profiles of AMS students:
The Global Stride program
allows to apply their stipends
toward study-abroad costs or intensive language programs.
As part of the Global Stride scholarship, the fellows interviewed
and profiled international students in the college’s graduate
program in American Studies, to help familiarize
them with people who have made cultural transitions.
The Gate is publishing
their profiles in an occasional series.
Sara Ottomano '15, Global Stride Fellow
Filippo Cervelli GR, American
Studies Diploma program
Through the American Studies
Diploma Program at Smith, which awards a one-year scholarship
to selective students from around the world, many international
students during the past 50 years have worked on various
academic projects to further their education.
10 individuals were awarded the scholarship, representing
eight countries. Filippo Cervelli, an American Studies Scholar
who earned master’s degrees in both English and Italian at
the University of Florence (Italy), is focusing his Smith
project on the relationship between multicultural issues
and ecological challenges.
Cervelli, who is from Florence,
has traveled to many countries, including the United States.
This year will be his third visit to the U.S. and will be
his longest stay here. Fluent in Italian and English, Cervelli
is not experiencing any difficulties adjusting to the language
in and outside the classroom. In fact, he tutors students
in Italian and helps conduct lessons outside the classroom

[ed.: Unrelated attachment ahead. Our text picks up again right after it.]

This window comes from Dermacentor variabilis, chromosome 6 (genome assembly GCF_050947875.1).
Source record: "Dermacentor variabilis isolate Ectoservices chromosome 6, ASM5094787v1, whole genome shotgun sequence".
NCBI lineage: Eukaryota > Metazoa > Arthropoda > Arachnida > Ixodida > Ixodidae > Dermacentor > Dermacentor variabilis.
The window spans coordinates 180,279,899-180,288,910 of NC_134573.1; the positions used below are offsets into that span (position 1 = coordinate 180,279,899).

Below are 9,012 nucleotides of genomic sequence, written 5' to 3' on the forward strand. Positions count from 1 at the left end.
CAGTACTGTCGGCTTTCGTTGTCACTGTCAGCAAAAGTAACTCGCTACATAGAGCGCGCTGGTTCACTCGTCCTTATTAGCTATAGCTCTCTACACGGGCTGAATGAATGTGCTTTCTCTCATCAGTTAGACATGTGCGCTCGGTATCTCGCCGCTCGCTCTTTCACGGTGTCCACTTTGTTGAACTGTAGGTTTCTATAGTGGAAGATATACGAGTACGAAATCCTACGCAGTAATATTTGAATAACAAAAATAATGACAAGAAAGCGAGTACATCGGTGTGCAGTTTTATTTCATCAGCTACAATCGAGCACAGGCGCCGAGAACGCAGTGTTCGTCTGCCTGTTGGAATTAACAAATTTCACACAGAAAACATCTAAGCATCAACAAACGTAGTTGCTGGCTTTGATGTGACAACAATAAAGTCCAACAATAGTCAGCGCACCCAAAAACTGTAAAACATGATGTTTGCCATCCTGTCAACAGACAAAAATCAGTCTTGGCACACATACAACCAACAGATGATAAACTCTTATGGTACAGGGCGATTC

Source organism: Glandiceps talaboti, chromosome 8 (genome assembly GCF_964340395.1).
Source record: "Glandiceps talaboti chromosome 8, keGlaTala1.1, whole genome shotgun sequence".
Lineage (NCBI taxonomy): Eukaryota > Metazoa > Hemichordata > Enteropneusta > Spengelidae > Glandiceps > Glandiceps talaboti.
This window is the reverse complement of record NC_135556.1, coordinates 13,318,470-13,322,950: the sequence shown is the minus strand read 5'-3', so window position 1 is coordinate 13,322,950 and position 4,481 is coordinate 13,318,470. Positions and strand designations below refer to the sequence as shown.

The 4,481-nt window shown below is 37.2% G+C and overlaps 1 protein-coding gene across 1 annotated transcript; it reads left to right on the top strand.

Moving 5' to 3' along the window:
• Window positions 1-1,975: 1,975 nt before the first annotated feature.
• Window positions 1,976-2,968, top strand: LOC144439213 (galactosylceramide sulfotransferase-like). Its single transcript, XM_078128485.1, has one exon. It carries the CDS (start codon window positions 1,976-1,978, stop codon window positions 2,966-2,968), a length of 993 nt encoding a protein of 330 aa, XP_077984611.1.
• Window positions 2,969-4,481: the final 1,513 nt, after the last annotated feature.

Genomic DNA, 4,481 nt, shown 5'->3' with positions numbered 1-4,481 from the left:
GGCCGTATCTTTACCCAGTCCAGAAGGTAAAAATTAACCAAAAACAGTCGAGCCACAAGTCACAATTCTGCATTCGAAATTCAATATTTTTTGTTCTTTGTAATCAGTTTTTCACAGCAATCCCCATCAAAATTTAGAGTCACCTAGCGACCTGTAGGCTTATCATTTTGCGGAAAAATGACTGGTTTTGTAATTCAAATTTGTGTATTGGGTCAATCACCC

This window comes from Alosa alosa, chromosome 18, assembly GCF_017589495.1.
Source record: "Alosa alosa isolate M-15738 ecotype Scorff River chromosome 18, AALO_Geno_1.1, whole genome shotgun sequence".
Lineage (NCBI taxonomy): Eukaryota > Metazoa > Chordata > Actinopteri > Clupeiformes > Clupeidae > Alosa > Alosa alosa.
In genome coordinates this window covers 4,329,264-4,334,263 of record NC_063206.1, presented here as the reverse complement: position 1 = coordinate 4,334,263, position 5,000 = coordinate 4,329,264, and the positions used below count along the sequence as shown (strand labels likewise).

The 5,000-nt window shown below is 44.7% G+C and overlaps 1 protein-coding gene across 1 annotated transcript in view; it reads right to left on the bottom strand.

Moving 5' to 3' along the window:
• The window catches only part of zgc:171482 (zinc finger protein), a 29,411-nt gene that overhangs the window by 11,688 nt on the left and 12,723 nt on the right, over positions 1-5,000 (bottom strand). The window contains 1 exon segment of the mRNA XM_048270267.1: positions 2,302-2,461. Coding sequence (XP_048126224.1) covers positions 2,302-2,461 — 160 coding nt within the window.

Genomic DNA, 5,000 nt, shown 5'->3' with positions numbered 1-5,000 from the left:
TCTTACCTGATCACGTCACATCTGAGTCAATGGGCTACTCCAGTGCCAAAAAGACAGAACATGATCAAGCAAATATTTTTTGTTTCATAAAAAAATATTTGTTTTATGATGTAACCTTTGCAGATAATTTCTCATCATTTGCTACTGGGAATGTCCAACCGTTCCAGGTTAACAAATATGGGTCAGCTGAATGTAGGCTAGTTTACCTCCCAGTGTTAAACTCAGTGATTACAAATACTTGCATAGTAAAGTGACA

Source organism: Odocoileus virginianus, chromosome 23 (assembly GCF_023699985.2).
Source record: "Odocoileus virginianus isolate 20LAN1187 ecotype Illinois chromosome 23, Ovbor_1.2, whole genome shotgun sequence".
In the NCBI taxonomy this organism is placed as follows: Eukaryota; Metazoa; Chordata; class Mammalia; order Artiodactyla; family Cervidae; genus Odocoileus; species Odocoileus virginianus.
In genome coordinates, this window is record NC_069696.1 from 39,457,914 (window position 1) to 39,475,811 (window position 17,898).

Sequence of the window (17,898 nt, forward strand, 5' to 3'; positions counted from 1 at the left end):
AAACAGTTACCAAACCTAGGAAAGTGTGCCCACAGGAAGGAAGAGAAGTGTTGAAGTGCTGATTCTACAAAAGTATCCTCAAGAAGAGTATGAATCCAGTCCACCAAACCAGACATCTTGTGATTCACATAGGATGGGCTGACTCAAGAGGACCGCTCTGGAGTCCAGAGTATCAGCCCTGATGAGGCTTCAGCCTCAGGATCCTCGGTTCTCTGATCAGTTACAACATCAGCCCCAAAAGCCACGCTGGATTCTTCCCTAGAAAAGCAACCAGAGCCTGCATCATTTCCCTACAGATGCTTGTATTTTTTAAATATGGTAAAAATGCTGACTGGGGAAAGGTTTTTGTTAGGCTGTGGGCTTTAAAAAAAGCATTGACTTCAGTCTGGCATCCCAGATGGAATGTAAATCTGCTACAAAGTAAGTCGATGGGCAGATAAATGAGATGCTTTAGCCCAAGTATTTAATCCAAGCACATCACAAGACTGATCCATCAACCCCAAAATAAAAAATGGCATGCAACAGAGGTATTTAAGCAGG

for beginner students.
Meanwhile, Cervelli is exploring
all that Smith has to offer. He has enjoyed his class on
Chinese culture and a seminar on American literature.
grown up in Florence and experienced the Italian education
system, Cervelli brings a unique perspective to Smith’s academic
curriculum and campus life. At the University of Florence,
there is no campus life because, like most European universities,
there are no student dormitories or even a campus, per se.
University buildings are for academic purposes only, Cervelli
explains. While students at Smith enjoy amenities such as
dining halls, a post office, a gym, a student center and
performance spaces, students at the University of Florence
have no access to such services. Typically, they rent apartments
independently or commute from home to the university.
comparison, however, the cost of an education is much cheaper
in Florence, and while financial aid is offered, most students
do not need it.
The curricular program of studies
is also very different. Students at the University of Florence
declare their major before beginning their course of studies
and therefore, unlike students at Smith, they have little
freedom to choose courses outside of the major. Yet another
difference between the Italian university and an American
liberal arts college is the amount of time students spend
in class. Italian students spend their time in lecture classes
with little to no opportunity to discuss or debate in small
Despite these differences, Cervelli
feels that Smith is meeting his academic expectations thus
As for campus life, Cervelli
points out that Smith offers a multitude of co-curricular
activities that encourage students to apply what they learn
in the classroom to the real world. For example, a student
studying gender relations at Smith can join a number of organizations
that advocate for issues relating to gender. In Florence,
such co-curricular activities—or indeed any kind of club—do
After graduating from Smith
in May, Cervelli hopes to study at least one more year in
America to extend his academic learning experience. For the
moment, he will continue exploring the advantages of a liberal
arts college and he would like to experience all that Smith
has to offer.